Beaten in The Name of God
I want to blame my mother, but nothing she would have said would have prepared me for the next three years of my life. He promised her that he would protect, love and cherish me. We were so perfect. Our union was for the sake of God alone. We pledged to build our new home on the teachings of Islam. We had dreams; we made promises. Happiness was in the air.
Ten hours post the marriage vows exchanged in front of my father and the respected Imams, my husband started beating me–in the name of God.
At first I pretended that nothing happened. Mother would call to see how her happy, newly married daughter was doing: “I am fine mom, we went out today. I love it here!” I learned quickly how to lie to my mother. I trained myself to hang up before I burst into tears and screamed for help. I always had a believable excuse on hand, “We are going shopping, Mom. Love you and talk to you later.” Mom believed I was happy; I wanted to believe I was too.
I can’t remember how it all started. I think I left the kitchen cupboard open by mistake. He slapped me on my face and reminded me that God created women inferior to men. And somehow I believed him. I remember running from the kitchen, thrusting my body on the sheets on the floor and crying myself to sleep. When I woke up, he was nice again. He apologized for his behavior and promised to never touch me again.
He would break that same promise for the next three years.
He grew out his beard, wore the Arab garb and said bismillah (in the name of God) with every sentence. Eventually the first slap turned into pushing, which later evolved into punching, kicking and verbal abuse. His dream was to become a Muslim scholar. He ordered me to work to support him while he studied the religion of God, Islam. His ultimate goal was for me to “better” my career so I would bring in more money as he slept all day. I could only obey.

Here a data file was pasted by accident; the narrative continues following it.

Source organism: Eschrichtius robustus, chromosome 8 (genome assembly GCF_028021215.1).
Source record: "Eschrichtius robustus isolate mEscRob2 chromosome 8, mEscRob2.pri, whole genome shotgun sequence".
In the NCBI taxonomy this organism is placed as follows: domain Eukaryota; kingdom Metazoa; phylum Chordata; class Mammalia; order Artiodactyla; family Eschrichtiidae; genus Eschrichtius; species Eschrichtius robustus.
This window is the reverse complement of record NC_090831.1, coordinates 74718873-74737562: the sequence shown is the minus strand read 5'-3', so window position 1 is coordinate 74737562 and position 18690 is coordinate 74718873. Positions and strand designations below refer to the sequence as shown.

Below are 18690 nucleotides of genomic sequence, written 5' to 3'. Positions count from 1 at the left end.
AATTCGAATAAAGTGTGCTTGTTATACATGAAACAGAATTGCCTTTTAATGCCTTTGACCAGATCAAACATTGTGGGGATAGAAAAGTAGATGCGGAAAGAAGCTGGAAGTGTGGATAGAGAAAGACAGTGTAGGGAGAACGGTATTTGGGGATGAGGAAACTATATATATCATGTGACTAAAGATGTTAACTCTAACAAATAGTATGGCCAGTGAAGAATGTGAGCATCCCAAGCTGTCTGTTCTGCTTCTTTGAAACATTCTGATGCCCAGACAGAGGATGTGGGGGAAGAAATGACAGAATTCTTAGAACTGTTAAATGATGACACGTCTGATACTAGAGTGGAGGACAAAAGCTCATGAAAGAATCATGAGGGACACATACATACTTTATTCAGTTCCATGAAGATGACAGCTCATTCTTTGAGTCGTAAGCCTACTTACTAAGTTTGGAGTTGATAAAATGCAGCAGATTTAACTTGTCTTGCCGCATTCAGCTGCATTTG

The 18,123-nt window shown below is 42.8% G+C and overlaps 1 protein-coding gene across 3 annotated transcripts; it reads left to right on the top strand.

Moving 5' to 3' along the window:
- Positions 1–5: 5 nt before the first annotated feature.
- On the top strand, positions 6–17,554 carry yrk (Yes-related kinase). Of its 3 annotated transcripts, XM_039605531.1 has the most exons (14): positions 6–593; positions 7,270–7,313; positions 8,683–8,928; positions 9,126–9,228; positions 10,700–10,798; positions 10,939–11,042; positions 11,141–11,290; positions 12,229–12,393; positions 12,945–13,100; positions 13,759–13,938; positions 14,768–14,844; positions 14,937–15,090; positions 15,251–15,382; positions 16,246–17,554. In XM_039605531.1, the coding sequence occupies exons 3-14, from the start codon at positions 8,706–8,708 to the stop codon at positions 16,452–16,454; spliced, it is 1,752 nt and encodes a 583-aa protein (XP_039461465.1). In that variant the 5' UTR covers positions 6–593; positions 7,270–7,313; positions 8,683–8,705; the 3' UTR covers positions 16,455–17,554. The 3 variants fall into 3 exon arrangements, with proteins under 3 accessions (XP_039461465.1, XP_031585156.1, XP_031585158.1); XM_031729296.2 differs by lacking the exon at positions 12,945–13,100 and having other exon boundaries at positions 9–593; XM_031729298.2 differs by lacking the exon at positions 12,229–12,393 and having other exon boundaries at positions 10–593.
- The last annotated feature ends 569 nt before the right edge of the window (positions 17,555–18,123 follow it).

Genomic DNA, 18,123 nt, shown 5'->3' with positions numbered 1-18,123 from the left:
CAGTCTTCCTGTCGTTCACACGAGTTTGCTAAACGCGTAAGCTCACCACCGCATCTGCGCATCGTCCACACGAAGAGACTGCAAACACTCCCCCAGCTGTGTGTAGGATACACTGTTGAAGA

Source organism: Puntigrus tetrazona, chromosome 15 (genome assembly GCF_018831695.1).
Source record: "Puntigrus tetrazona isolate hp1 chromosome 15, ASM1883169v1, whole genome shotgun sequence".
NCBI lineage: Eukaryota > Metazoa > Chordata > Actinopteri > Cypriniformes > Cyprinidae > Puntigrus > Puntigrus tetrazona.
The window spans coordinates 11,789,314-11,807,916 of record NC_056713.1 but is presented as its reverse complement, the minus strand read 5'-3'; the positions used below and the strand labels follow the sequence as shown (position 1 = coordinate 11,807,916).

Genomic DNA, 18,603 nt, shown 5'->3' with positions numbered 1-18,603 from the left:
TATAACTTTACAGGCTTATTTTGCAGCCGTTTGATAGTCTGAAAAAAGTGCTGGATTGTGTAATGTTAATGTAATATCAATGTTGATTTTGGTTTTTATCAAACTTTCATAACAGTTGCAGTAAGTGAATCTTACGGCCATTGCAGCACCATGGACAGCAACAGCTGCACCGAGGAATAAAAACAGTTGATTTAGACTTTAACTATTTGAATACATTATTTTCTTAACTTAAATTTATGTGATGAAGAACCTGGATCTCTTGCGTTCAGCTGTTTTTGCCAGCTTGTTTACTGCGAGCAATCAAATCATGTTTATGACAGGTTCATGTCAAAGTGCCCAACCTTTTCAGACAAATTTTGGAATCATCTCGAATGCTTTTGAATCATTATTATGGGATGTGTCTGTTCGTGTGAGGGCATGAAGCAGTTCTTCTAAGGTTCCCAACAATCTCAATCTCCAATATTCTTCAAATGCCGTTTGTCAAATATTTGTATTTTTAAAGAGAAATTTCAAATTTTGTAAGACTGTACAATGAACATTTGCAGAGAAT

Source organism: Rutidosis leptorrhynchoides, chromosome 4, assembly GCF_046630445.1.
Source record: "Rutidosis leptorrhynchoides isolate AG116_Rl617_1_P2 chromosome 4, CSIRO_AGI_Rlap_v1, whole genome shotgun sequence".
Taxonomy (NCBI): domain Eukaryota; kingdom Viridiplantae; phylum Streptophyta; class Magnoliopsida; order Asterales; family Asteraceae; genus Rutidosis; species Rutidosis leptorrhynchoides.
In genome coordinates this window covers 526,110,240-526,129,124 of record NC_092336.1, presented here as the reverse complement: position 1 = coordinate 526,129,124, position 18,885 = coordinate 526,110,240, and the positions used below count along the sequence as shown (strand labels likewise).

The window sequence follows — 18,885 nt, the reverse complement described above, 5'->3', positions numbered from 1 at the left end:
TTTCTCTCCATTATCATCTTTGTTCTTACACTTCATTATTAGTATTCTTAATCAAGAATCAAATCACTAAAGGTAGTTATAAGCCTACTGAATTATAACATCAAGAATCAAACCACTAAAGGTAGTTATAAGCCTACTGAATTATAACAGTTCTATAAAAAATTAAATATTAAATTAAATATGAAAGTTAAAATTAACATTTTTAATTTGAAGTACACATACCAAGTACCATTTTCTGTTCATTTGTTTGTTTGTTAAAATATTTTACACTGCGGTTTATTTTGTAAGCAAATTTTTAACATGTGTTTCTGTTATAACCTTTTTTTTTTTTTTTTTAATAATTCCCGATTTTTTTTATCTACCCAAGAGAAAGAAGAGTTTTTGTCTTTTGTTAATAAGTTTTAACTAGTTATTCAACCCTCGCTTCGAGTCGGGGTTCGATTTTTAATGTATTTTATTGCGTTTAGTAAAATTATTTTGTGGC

If the food wasn’t ready when I got home after long hours at work, I was beaten and reminded that I could easily be replaced by a second, third or fourth wife. Sometimes when he had me in a headlock, and while I begged him to release me, I would pray that he would marry another. At least, I thought to myself, I would no longer be the only target for his blind anger.
I did everything to be the perfect Muslim wife. I listened to lectures, attended talks and sought advice of the knowledgeable. Nothing seemed to work. I cooked, cleaned, worked, studied and obeyed, yet nothing satisfied him. I adorned myself; I smelled nice. Yet with all the efforts, I was still a bad wife, a bad choice that he regretted. He compared me to every woman we knew; they were smarter, prettier and made better wives. The sad part, I started believing him. I blamed myself, could he really be right?
I prayed. But my prayers to God were all the same. I wanted to be a better wife for my abusive husband. I believed wholeheartedly if only I could become a more pleasing wife he would stop. We would be the perfect couple as the outside world viewed us. There would be no need to cover up the scars, the bruises or the broken dishes. I wouldn’t have to cry myself to sleep each night or endure the curses of the angels with every fight.
Eventually, I couldn’t handle it anymore. For once I gathered the courage to speak out, hit back, and push back. I had a speech ready. I had my demands on a list. I would threaten to expose him to the world that saw him as the pious, God-fearing brother of Islam. I wanted it to stop. Please make it stop. Anybody? The world. The neighbors. My family. Help.
But you know, it’s not that easy when you are beaten in the name of God. Who was to stop him anyways?
To be continued.
Photo Courtesy: Cindy A